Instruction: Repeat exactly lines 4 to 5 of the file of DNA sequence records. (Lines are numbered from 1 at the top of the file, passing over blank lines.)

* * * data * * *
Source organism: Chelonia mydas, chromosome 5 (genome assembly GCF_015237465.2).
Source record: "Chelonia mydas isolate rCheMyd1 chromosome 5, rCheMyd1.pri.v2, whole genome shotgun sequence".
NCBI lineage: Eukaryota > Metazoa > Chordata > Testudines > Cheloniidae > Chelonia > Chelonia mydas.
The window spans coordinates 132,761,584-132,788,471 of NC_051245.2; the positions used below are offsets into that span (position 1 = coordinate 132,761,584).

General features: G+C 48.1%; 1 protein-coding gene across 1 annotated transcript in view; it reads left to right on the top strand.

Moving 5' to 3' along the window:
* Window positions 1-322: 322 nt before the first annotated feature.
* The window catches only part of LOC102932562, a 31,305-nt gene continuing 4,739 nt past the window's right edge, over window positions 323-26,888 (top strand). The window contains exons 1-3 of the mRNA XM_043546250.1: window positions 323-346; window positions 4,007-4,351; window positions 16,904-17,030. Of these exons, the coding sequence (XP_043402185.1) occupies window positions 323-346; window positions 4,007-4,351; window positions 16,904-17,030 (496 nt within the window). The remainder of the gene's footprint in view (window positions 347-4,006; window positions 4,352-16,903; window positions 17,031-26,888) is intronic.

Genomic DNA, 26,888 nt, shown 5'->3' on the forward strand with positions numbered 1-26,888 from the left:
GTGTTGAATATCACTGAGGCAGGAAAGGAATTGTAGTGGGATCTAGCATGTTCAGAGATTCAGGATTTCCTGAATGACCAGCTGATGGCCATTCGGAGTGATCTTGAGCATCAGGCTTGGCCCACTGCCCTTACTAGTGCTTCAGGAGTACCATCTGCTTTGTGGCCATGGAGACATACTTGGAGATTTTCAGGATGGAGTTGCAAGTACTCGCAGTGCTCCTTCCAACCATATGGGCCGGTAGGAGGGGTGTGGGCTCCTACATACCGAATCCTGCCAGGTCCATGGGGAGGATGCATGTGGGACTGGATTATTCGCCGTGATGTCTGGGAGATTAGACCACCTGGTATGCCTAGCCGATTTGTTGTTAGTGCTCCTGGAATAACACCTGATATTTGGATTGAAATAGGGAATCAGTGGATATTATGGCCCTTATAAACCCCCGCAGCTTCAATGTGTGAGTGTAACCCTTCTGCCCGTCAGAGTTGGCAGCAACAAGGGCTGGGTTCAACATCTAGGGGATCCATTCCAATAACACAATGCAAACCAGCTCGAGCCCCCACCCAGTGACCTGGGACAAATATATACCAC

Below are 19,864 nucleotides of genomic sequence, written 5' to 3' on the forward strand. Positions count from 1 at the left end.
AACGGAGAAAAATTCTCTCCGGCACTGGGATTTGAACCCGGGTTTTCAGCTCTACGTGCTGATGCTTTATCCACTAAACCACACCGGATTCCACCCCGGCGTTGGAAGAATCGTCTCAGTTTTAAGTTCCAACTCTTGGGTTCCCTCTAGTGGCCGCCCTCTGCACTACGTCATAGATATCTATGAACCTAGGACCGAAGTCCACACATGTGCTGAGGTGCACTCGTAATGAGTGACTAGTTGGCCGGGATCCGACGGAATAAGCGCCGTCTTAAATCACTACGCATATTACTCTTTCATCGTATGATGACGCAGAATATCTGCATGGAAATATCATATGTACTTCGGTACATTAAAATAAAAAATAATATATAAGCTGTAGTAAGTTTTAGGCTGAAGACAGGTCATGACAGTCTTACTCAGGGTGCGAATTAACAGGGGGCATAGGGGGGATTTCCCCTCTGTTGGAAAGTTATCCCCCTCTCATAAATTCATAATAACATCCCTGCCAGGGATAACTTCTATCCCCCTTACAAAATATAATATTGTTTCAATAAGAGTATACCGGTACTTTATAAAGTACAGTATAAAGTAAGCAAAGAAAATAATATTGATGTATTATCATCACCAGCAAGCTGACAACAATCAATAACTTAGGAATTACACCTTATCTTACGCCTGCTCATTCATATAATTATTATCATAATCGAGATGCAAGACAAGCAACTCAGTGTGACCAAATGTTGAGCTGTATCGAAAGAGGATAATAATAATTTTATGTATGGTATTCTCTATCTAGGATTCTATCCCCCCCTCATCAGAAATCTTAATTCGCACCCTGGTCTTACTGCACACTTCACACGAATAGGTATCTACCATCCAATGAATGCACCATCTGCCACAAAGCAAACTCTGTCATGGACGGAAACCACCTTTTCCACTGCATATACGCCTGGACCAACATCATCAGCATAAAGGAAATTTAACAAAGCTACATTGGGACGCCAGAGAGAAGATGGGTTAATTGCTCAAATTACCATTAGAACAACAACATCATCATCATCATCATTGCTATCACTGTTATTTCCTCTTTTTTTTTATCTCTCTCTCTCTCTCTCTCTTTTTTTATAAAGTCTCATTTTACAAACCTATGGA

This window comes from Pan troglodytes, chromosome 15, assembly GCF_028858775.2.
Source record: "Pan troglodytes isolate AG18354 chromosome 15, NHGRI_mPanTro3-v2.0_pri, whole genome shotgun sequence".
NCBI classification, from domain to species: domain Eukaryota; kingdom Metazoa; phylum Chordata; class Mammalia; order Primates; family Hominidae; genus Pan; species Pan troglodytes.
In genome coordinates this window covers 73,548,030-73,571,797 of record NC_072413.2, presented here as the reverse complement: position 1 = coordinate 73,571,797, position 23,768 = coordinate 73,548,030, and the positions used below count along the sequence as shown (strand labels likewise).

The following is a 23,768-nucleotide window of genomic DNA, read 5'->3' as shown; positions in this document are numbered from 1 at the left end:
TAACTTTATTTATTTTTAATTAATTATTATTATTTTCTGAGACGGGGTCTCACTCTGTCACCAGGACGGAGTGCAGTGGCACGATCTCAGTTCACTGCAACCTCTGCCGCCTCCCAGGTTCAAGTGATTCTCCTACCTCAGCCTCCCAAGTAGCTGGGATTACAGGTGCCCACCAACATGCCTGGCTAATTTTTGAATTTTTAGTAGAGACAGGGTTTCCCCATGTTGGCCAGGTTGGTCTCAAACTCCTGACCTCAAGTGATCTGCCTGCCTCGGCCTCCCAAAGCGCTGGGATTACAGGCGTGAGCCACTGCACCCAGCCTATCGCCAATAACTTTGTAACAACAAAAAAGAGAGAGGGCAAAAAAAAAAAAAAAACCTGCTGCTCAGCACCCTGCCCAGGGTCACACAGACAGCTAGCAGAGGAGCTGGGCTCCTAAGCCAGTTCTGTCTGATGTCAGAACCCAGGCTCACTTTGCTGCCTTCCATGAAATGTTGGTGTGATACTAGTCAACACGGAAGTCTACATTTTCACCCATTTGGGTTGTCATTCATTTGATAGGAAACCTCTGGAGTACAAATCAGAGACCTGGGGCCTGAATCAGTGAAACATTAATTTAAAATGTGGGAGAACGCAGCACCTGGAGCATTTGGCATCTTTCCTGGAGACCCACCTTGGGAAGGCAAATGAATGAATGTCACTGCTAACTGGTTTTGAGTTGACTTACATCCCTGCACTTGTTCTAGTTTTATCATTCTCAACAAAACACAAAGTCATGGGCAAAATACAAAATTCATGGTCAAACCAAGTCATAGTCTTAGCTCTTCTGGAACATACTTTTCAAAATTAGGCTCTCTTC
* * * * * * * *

The window spans coordinates 132,761,584-132,788,471 of NC_051245.2; the positions used below are offsets into that span (position 1 = coordinate 132,761,584).

General features: G+C 48.1%; 1 protein-coding gene across 1 annotated transcript in view; it reads left to right on the top strand.